Finance Ministry outlines intention behind Sri Lanka’s new tax regime

Dec 02, 2019 (LBO) – Sri Lanka’s Finance Ministry says that the recent tax reforms constitute a much-needed transformation in the country’s tax system to address the numerous problems stemming from its extreme complexity with the multiplicity of taxes.

The Finance Ministry said that these policy measures will be implemented within a coherent policy framework, consistent with other key reform priorities with regard to public expenditure management, State Enterprises improvements, and simplification of administrative systems and procedures to provide quality governance.

“The government will make a concerted effort to recalibrate its operations along a sustainable deficit reduction path towards 4 percent of GDP in the medium term, together with a rationalization of the debt stock to manageable levels,” the ministry said in a statement.

“Many such measures are in the pipeline to ensure that strong fiscal discipline is maintained within the government machinery so that public resources are used effectively, ensuring fiscal responsibility.”

Full statement

IMPLEMENTATION OF A NEW TAX REGIME

On 27 November 2019, the government announced a series of measures to re-engineer Sri Lanka’s tax Policy framework with a view to creating a simple, transparent and efficient tax system that will promote self-compliance and easy tax administration.

The new tax reform initiative is a fulfillment of a pledge given in the election manifesto of HE the President Gotabaya Rajapaksa. The reforms constitute a much-needed transformation in the country’s tax system to address the numerous problems stemming from its extreme complexity with multiplicity of taxes that has resulted in many distortions, corruptions, irregularities and violation of some basic taxation principles, norms and affordability to the tax paying community.

This reform initiative is undertaken in the background of many economic challenges as the Sri Lankan economy has recorded a less than 2 percent growth in GDP together with rising inflation outlook. Budget deficit too has exceeded the announced fiscal target. Moreover, the government has observed that, the low growth in credit and monetary aggregates along with underperforming economy, there is leeway to provide a substantial fiscal and credit stimulus to increase aggregate demand in the economy. Hence this is timely as it stimulates economic activities and ease the tax burden on the general public. This will also create a conducive environment for the private sector for their business planning and investment decisions thereby more economic activities will be generated in the short to medium term, boosting economic growth. The removal of Nation Building Tax (NBT) and the reduction of value Added Tax (VAT) to 8 percent will reduce prices of most goods and services which will also result in a moderation in inflation.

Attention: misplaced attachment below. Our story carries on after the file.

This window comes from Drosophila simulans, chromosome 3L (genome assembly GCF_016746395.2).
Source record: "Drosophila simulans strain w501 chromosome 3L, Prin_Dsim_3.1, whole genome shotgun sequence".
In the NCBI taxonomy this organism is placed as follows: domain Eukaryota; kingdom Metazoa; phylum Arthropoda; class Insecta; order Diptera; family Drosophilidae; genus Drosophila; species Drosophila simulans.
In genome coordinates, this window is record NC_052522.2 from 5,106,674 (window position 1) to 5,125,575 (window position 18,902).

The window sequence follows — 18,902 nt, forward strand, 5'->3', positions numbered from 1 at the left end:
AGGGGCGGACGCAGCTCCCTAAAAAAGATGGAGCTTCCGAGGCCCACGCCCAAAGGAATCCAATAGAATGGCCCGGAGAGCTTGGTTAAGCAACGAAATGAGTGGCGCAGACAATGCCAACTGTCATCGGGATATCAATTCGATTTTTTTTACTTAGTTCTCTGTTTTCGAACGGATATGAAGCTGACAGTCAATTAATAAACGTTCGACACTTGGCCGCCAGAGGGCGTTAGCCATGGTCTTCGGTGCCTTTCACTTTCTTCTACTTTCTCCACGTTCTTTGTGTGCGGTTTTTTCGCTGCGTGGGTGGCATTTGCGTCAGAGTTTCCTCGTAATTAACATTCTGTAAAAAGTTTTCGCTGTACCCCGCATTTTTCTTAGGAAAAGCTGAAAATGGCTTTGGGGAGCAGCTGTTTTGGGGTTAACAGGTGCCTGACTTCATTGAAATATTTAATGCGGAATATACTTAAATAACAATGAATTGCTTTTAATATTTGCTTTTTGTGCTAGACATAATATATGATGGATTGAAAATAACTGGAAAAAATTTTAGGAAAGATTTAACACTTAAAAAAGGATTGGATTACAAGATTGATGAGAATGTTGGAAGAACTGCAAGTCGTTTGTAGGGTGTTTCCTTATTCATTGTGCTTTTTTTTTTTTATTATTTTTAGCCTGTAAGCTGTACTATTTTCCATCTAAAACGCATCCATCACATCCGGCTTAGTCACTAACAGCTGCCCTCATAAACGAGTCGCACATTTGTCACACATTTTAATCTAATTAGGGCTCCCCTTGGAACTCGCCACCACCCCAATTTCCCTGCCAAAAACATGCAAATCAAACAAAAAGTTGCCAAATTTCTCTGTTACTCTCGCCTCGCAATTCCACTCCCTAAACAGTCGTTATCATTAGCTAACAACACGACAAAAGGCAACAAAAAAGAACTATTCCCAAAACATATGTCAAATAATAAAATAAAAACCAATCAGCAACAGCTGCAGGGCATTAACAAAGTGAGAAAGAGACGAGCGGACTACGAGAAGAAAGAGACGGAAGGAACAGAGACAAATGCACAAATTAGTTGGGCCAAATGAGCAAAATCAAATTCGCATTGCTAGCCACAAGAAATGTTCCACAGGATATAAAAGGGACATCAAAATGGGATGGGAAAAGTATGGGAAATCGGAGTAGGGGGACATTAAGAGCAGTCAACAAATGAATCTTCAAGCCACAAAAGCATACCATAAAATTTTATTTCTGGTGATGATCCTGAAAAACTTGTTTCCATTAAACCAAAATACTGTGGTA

These policy measures will be implemented within a coherent policy framework, consistent with other key reform priorities with regard to public expenditure management, State Enterprises improvements and simplification of administrative systems and procedures to provide quality governance.

The government’s immediate priority is to capitalize the opportunity created for 2019/2020 Maha season by favorable weather to get agriculture sector to a full capacity to improve livelihood of the farming community and ensure food security.

Incentives provided for tourism, IT and enabling services, construction and property market, exports and rural agriculture and overseas employment earning for professionals are expected to drive the economy with price stability.

Government’s commitment towards a prudent fiscal management regime, is reflected at the outset itself, in its decision to rationalize the Cabinet of Ministers and its restrictions on non-priority public spending. As approved by the Cabinet of Ministers, instructions have already been issued to all Ministries, Departments, state enterprises and other institutions, that action must be taken to control their expenditures, including managing the staff, establishment costs, restricting vehicle purchases, building and office spaces and undue year end purchases thus adhering to strict budgetary discipline complimented by a strong monitoring framework. The reduction in the indirect taxes will generate substantial savings in the Ministries, Departments and other institutions as well.

On the same lines, arrangements are in place to make appointments to key positions in State Owned Enterprises (SOEs) through a selection process, led by a special committee, with the aim of finding qualified and talented personnel to turn around the loss making SOEs to profitable entities.

The expected fiscal deficit for 2019 will be more than the estimated and could settle around 7 percent of GDP, due to both a significant dip in revenue than expected mainly due to slow growth and increase in election related spending. Thus, the government will make a concerted effort to recalibrate its operations along a sustainable deficit reduction path towards 4 percent of GDP in the medium term, together with a rationalization of the debt stock to manageable levels. Many such measures are in the pipe line to ensure that strong fiscal discipline is maintained within the government machinery so that public resources are used effectively, ensuring fiscal responsibility.

These efforts will be complemented by the continued relationship with international financial institutions (IFIs) and development partners, who have committed to Sri Lanka’s progress and prosperity.

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